WASHINGTON (Reuters) - The U.S. labor movement has not gotten the sweeping changes to organizing rules that it wants from the Obama administration, but a new rule may give unions a modest boost.
The National Labor Relations Board (NLRB) on Wednesday unveiled a rule that is expected to shorten the time frame for union elections. The board runs the elections.
The rule, which labor unions favor, would limit pre-election legal challenges and give more authority to NLRB hearing officials to speed up the process.
“This rule is about giving all employees who have petitioned for an election the right to vote in a timely manner and without the impediment of needless litigation,” said NLRB Chairman Mark Pearce, a Democratic appointee of President Barack Obama.
Lawyers for the largest business lobbying group, the U.S. Chamber of Commerce, filed a lawsuit in Washington to try to block the rule, which is scheduled to take effect on April 30. They say election periods could become so short that they could “ambush” employers and violate their free-speech rights.
The rule echoes a high-profile dispute from Obama’s first year in office in 2009 over how to run unionization elections.
Back then, labor unions hoped a Democratic-led Congress would give them the option of using “card check” elections, in which workers decide whether to unionize by signing a petition. The idea failed, leaving unions with the secret ballots that employers say reduce possible intimidation.
Unions have since turned their attention to what the NLRB can do under existing law.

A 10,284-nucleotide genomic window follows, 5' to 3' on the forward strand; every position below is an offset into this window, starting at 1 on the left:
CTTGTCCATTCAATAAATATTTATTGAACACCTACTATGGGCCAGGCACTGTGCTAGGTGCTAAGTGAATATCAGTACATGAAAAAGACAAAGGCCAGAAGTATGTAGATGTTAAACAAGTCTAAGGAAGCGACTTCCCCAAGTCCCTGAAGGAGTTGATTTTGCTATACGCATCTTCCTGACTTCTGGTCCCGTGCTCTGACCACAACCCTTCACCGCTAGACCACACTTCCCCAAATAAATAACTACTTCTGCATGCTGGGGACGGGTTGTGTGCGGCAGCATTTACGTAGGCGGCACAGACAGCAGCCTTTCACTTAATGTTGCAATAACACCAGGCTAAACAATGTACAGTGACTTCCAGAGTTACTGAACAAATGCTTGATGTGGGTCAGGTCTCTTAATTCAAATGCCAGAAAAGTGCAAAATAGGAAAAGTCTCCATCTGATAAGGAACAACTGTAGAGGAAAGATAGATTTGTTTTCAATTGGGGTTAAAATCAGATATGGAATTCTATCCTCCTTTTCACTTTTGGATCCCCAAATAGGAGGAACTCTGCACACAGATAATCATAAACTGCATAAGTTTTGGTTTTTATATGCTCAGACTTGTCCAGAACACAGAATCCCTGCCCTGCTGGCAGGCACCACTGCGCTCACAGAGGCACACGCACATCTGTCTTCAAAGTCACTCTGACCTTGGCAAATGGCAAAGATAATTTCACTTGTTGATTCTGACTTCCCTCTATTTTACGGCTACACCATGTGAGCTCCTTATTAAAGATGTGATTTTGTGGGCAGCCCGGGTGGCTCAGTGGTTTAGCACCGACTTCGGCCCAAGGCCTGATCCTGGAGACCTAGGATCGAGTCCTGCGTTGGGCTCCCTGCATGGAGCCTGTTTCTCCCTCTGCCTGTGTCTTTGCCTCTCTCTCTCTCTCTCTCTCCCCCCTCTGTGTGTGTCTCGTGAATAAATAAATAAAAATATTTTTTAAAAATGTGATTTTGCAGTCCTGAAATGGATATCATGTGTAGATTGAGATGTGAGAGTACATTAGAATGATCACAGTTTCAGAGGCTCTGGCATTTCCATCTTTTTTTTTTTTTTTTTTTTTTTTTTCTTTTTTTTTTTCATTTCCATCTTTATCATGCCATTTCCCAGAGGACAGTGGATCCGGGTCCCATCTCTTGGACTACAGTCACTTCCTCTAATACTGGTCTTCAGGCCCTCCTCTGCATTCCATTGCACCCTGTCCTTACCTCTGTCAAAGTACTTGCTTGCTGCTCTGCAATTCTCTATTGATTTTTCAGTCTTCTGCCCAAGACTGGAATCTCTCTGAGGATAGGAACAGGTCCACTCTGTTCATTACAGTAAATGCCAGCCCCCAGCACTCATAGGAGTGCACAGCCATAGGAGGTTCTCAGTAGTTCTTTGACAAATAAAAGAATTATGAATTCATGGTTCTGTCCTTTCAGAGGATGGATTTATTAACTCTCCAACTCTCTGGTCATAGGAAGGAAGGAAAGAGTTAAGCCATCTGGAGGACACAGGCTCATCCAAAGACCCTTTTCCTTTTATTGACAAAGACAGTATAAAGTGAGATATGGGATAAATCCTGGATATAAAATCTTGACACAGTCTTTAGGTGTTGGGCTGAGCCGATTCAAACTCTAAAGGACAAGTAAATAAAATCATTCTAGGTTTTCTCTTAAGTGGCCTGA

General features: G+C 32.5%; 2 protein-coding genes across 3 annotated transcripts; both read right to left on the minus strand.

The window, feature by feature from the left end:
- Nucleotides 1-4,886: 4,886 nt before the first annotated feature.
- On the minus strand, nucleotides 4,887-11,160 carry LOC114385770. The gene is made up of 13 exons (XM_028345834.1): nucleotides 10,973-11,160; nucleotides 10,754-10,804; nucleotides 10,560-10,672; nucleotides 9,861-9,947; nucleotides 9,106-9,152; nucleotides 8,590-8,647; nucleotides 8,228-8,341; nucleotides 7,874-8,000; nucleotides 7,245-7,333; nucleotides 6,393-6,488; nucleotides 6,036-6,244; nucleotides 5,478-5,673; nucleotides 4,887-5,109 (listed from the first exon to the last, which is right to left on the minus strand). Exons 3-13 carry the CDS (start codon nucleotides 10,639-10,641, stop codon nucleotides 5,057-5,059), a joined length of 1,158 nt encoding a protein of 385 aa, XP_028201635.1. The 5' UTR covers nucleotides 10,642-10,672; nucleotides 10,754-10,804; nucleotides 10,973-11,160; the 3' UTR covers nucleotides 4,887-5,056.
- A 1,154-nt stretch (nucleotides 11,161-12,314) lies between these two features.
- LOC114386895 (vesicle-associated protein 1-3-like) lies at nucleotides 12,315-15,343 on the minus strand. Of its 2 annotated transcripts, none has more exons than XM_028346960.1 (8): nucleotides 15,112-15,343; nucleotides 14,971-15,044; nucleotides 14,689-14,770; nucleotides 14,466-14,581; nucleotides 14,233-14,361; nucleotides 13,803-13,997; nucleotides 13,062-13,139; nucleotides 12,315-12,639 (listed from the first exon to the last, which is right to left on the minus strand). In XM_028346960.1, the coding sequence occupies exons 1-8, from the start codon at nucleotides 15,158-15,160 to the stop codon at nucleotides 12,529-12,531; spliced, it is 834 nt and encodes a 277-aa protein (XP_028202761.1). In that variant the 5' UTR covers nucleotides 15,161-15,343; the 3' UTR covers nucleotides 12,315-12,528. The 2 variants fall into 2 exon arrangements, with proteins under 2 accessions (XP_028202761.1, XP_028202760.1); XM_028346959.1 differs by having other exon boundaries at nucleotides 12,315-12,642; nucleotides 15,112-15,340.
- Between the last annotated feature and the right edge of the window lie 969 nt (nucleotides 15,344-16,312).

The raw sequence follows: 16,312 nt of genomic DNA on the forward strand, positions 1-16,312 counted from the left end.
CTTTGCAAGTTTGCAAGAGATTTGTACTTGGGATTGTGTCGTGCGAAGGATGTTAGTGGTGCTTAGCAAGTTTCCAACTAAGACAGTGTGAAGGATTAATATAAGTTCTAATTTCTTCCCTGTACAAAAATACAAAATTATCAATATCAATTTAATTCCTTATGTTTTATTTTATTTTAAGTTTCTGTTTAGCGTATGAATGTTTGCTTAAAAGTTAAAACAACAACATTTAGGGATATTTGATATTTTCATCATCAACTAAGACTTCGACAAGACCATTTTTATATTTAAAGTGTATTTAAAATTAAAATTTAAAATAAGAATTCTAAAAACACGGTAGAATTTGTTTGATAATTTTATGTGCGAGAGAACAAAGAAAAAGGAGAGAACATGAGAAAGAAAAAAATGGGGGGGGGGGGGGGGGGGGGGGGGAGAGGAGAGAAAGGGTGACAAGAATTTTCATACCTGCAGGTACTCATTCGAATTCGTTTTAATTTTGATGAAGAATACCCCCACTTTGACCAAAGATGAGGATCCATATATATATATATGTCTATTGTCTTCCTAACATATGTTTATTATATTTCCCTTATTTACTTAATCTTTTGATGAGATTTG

AFL-CIO President Richard Trumka called the new NLRB rule a “modest but important” step. “Many more improvements are needed to protect workers’ rights,” he said.
U.S. union membership has declined. In 2010, 11.9 percent of wage and salary workers were union members, according to the Bureau of Labor Statistics. That was down from 20.1 percent in 1983, the first year for which comparable data is available.
The NLRB strategy has limits for unions. One of their allies, Craig Becker, a former lawyer for the AFL-CIO and SEIU unions, will be forced to leave the board this month because he never received confirmation from the U.S. Senate.
After Becker leaves, the NLRB will not have the quorum it needs to function unless the Senate confirms Obama’s pending nominees, or Obama appoints them during a Senate recess.
Separately, congressional Republicans have proposed restricting the NLRB’s authority with legislation that would set election timelines and affect which employees could vote in a union election.
The courts will be another battleground. Randy Johnson, a senior vice president at the U.S. Chamber of Commerce, said the new rule “has no conceivable purpose but to make it easier for unions to win elections,” thereby restricting the rights of employers.
“The elimination of these rights has long been on the wish list of organized labor, and the board has dutifully granted that wish today,” Johnson said.
Reporting by David Ingram. Editing by Kevin Drawbaugh